~~~

[Photo taken of a beautiful scene in Gulfport, Florida.]

734. Progress report

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Those of you who receive my newsletter, Dear Reader, may have already read this, but I wanted to say it here as well. I've recently made some changes to the website I started when my book Finding Livelihood was coming out. A couple months ago I changed the name of the "Finding Livelihood" website to "The Livelihood Project." I think that name is like a dome over the topics I've written most about in books (work/leisure, thinking as spiritual practice) as well as the newer topic of hope, which is my work-in-progress. I also reorganized the content on the website so as to feature those topics, including sorting contents from this blog along those themes.

One of my goals is to start to share more about my current work-in-progress on that website as well as on this blog and others place where I’m online. Back in October I went to a one-day workshop led by Elizabeth Jarrett Andrew on the topic of her new book, Living Revision: A Writer's Craft as Spiritual Practice. Andrew is a beautiful writer who lives here in Minneapolis, and I’ll post more about her book another time. One of her encouragements to us was to write out a key description of what our book-in-progress is about and post it on a bulletin board or tape it to the wall so that it's visible while working. Change it as needed. Keep it in one's mind, particularly when making decisions about the writing. She had us do this exercise during the class. I picked a section from my hope manuscript and I've since posted it at The Livelihood Project website along with a hope-related essay, "Knotted Gossamer," first published at Art House America. Perhaps you will want to take a look. My progress on this manuscript has been slow and often unsteady, but I'm very much trying to give it a significant push forward this year, hopefully to completion. Stay tuned!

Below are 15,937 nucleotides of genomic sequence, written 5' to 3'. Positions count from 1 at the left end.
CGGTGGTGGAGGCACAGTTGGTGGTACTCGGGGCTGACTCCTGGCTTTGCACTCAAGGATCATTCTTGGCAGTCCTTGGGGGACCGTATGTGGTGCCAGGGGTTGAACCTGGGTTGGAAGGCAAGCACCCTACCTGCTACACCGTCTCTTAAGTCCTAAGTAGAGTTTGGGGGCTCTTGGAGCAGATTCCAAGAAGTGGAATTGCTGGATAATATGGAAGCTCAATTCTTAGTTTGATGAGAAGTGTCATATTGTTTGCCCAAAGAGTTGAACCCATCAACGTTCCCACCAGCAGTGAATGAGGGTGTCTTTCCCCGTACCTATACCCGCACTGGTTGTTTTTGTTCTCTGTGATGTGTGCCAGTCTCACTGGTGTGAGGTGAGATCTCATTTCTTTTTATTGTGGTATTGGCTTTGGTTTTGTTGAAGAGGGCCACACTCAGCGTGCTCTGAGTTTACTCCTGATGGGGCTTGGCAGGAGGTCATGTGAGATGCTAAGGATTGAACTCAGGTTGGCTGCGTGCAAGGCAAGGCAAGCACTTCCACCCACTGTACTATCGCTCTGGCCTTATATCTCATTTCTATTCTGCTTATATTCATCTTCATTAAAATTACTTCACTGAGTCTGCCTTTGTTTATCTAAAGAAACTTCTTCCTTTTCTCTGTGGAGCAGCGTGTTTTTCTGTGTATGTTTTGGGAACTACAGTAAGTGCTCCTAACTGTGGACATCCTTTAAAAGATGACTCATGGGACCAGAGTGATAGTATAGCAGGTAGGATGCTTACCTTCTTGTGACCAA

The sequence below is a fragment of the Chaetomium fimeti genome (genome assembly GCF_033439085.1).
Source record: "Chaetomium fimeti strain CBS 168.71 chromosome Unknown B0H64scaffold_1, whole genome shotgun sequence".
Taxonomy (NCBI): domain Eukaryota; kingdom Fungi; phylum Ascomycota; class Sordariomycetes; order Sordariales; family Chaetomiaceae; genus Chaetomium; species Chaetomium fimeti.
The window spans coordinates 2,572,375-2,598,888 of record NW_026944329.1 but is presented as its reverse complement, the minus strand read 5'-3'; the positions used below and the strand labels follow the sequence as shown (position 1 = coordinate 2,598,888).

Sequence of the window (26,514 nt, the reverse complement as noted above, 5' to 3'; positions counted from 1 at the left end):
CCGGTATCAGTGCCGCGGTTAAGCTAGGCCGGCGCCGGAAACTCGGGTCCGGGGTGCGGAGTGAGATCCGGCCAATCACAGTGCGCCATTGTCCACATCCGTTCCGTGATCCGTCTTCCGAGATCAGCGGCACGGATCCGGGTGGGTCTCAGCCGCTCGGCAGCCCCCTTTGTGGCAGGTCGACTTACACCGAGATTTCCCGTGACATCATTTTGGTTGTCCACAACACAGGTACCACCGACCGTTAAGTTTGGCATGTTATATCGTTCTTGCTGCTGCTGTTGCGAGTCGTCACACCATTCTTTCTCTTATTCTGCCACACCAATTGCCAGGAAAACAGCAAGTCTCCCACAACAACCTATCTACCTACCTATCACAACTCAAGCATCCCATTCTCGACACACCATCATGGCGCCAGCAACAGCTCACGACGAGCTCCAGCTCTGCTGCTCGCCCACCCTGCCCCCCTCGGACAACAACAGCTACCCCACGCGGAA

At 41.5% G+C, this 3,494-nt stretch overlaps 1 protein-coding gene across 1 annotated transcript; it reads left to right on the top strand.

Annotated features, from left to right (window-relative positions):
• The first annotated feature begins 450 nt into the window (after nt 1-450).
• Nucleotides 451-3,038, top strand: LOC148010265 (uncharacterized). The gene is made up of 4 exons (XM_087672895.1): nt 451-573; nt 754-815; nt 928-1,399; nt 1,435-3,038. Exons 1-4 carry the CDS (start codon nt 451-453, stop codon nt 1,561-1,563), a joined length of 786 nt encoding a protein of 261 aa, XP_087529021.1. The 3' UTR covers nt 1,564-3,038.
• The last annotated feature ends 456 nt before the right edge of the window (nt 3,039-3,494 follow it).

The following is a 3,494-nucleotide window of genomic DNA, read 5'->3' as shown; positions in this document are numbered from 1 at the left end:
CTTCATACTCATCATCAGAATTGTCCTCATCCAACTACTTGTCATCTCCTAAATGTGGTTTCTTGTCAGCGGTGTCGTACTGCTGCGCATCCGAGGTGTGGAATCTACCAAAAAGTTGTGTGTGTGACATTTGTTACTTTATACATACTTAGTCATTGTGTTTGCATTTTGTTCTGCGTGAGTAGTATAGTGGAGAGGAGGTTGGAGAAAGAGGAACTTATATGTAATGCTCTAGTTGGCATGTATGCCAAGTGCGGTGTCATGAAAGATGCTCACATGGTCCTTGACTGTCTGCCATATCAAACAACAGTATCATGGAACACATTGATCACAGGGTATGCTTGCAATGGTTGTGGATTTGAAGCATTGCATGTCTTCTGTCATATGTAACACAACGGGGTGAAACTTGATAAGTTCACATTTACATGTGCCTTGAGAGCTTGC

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[Photo: taken of the fresh snow outside my window this morning]

733. The power of a letter